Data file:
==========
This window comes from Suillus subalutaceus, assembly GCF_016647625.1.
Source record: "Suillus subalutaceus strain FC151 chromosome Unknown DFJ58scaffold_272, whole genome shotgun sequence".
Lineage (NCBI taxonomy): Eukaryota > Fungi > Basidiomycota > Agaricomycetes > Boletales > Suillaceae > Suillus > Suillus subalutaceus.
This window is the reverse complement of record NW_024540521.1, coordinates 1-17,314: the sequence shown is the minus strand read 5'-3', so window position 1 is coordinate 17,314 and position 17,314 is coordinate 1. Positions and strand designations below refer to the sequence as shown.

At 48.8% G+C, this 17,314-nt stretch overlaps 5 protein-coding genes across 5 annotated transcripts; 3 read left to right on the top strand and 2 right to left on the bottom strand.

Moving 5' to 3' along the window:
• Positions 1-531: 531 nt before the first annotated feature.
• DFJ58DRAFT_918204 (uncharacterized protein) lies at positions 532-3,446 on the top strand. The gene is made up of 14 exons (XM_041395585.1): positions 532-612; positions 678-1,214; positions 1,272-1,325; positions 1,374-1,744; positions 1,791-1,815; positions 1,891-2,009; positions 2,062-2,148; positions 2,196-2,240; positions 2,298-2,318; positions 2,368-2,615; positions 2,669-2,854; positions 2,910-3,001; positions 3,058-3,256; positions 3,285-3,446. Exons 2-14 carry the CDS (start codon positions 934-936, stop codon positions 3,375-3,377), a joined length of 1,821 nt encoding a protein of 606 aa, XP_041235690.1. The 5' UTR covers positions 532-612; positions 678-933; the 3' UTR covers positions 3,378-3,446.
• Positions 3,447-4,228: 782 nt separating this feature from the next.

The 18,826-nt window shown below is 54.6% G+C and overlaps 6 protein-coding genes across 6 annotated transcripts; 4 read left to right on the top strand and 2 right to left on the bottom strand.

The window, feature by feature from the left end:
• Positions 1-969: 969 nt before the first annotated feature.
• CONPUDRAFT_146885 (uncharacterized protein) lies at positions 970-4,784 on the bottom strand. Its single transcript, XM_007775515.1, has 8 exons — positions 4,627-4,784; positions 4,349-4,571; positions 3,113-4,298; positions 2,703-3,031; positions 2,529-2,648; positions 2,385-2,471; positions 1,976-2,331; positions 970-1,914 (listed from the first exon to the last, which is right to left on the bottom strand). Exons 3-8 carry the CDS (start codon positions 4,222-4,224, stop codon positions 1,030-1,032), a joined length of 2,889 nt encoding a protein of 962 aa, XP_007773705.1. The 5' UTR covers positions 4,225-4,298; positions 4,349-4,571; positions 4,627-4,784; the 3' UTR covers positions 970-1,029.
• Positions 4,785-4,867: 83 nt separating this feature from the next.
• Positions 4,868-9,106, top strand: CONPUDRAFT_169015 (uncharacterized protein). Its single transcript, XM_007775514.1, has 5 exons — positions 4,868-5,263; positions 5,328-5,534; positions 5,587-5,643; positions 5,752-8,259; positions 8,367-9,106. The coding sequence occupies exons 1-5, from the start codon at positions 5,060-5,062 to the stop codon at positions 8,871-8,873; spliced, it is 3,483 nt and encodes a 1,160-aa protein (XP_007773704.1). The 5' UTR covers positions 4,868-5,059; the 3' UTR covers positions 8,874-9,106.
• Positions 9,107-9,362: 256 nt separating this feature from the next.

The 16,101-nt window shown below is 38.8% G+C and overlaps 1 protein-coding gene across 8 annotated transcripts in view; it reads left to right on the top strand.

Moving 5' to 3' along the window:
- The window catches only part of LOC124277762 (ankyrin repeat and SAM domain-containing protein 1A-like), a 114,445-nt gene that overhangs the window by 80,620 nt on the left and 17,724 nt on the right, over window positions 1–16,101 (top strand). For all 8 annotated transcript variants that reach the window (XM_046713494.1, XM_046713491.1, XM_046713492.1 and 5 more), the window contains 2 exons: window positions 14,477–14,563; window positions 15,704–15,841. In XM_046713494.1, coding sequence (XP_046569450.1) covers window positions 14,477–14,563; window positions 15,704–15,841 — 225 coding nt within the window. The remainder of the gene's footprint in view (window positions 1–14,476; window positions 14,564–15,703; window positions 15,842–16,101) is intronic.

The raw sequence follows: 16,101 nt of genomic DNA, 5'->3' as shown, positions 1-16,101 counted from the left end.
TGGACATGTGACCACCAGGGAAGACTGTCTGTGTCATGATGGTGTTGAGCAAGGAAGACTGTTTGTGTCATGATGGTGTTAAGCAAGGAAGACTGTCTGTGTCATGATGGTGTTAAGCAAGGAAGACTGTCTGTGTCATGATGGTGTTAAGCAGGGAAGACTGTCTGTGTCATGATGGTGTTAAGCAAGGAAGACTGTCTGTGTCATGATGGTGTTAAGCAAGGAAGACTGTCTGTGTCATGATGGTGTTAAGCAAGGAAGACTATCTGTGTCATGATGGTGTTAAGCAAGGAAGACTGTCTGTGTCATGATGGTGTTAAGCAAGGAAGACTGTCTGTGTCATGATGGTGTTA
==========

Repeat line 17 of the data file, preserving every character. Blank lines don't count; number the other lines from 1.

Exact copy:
The 16,101-nt window shown below is 38.8% G+C and overlaps 1 protein-coding gene across 8 annotated transcripts in view; it reads left to right on the top strand.